Nearly half of US adults suffer from hypertension, and only 1 out of 4 have it under control. As one of the leading risk factors for heart disease, stroke, and many other often dire conditions, it’s essential that patients have the resources to control their hypertension. Remote patient monitoring (RPM) is a fantastic tool for patients with high blood pressure.
Hypertension in the United States
In the United States, high blood pressure is a leading public health concern, a major risk factor for heart attack, stroke, kidney disease, cardiovascular disease, and many other conditions. In 2018, nearly 500K deaths in the United States included hypertension as either a primary or contributing cause. While hypertension can be controlled effectively, there are barriers that hinder adequate management.
The most common barrier to adequate blood pressure management, as noted by the American Medical Association are:
- Poor or inconsistent blood-pressure measurement techniques
- Masked hypertension, which causes patients to appear to have a normal BP in the office, but high BP at home
- Clinical inertia, which occurs when the patients’ care team does not initiate or intensify treatment when the patients’ BP isn’t at goal
- Lack of use of evidence-based treatment protocols by the care team
- Poor patient participation in self-management
Remote Monitoring Can Help
RPM can help with each barrier mentioned above. It can help patients develop a consistent measurement technique, change their behavior when it comes to management, and record their readings consistently (as opposed to just when they visit their provider in the office).
For providers, it offers data-driven insights into the patient’s blood pressure trends over time, helping the provider make informed decisions driven by trends. Through RPM, providers can be alerted in real-time when a blood pressure reading moves out of the patient’s ideal range. When alerted, the provider can contact that patient to understand why the change occurred, and what next steps are to get the patient's BP under control. Simply, RPM enables providers to proactively treat their patients.
By tracking data over time, RPM can help to spot abnormalities in reading including low or high blood pressure. It can help providers understand how new and existing prescriptions are working.5 Examples of How RPM Can Work for Blood Pressure Management:
- Bluetooth biometric monitoring - patient records their blood pressure throughout the day as directed by their provider
- Medication reminders - patient receives medication reminders to ensure patient remain adherent to their medication plan, ensuring compliance to new and existing medications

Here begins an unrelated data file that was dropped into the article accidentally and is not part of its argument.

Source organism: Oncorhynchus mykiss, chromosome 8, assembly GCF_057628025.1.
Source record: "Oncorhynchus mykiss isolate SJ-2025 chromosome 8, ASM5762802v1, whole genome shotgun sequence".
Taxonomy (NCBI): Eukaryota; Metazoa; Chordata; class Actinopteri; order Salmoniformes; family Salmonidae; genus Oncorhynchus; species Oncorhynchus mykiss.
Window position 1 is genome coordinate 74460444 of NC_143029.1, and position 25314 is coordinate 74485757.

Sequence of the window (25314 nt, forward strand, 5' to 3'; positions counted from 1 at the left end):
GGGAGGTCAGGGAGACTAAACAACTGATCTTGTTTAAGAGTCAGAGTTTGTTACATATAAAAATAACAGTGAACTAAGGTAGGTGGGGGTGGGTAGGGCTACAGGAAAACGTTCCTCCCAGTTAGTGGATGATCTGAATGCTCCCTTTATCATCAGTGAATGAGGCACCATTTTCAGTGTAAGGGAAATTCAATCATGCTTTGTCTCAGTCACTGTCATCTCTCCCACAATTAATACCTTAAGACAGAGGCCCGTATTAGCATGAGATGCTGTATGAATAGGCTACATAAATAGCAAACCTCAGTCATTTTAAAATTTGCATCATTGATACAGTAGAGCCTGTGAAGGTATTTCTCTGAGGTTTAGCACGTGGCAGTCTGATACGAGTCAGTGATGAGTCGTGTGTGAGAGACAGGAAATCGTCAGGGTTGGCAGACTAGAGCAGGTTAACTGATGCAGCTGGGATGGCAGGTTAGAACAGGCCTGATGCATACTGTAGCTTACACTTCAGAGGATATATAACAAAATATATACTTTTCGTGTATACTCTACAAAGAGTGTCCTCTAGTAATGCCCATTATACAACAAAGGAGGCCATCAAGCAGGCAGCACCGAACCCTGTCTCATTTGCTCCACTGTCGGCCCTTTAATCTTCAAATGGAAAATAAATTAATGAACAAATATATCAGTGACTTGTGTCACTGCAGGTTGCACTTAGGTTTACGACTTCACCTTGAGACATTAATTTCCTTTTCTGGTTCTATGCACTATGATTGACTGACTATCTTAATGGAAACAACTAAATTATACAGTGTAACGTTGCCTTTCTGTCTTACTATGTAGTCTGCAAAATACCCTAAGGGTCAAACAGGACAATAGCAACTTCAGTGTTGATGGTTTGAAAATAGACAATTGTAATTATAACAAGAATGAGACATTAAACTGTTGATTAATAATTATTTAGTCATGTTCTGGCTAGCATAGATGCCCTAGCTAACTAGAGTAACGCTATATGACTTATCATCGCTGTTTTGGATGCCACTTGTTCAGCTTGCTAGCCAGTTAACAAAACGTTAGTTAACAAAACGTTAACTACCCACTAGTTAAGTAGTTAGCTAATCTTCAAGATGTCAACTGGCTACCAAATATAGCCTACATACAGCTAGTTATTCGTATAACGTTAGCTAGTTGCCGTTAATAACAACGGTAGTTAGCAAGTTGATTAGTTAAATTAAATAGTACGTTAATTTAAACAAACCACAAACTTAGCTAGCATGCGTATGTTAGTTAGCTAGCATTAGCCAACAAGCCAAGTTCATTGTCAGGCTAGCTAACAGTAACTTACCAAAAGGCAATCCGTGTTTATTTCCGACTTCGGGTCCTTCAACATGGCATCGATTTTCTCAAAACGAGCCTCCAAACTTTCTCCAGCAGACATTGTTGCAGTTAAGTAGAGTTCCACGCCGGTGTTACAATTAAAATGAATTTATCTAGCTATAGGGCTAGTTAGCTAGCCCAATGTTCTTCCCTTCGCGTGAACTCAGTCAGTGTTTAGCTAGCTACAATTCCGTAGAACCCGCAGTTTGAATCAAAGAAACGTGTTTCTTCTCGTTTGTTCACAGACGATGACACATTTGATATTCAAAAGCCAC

- Symptom surveys - patient provides insight into their symptoms, helping the provider understand trends behind blood pressure and other changes
- Education modules - through hypertension specific education, the patient can understand how they can control their BP at home, and what actions they can take to promote better outcomes
- Virtual visits - the patient and provider can communicate in real time if a blood pressure reading is out of range, if symptoms are exacerbated, or if the patient simply has questions about their care plan
Blood Pressure Home Monitoring Supported in the Research
Researchers have long been exploring the efficacy of remote monitoring for blood pressure management. A recent study out of Brigham and Women’s Hospital found that blood pressure home monitoring is an effective way to manage hypertension. 130 patients with uncontrolled blood pressure were enrolled in the pilot study. Enrolled patients were provided with a Bluetooth-enabled blood pressure device which they used to measure their BP twice daily. Patient navigators received the readings in real-time via a dashboard. They used the data to provide day-to-day management of the patients’ condition.
The patient navigators educated the patients on lifestyle changes, and provided motivation to assist with necessary behavior changes. The patient navigators were also provided with a treatment algorithm adapted by the hospital’s hypertension specialists, based on established protocols.
According to researchers, the study’s overall BP control rate was achieved in 81% of patients who participated in the pilot.
A Call to Action to Improve Public Health
High blood pressure is a key risk factor for many chronic diseases and a huge driver of costs in the US healthcare system. According to the CDC, high blood pressure costs the United States about $131 billion a year, a number that can certainly be reduced if creative and innovative tools to manage blood pressure are harnessed by patients and providers across the country.
The COVID-19 pandemic has proven just how effective telehealth and RPM can be, and it’s likely that the technology will be a common fixture in clinical practice going forward. Demand on our healthcare systems will only continue to rise, so it’s essential that we harness tools that can help improve patient outcomes, prolong life, and prevent avoidable costs.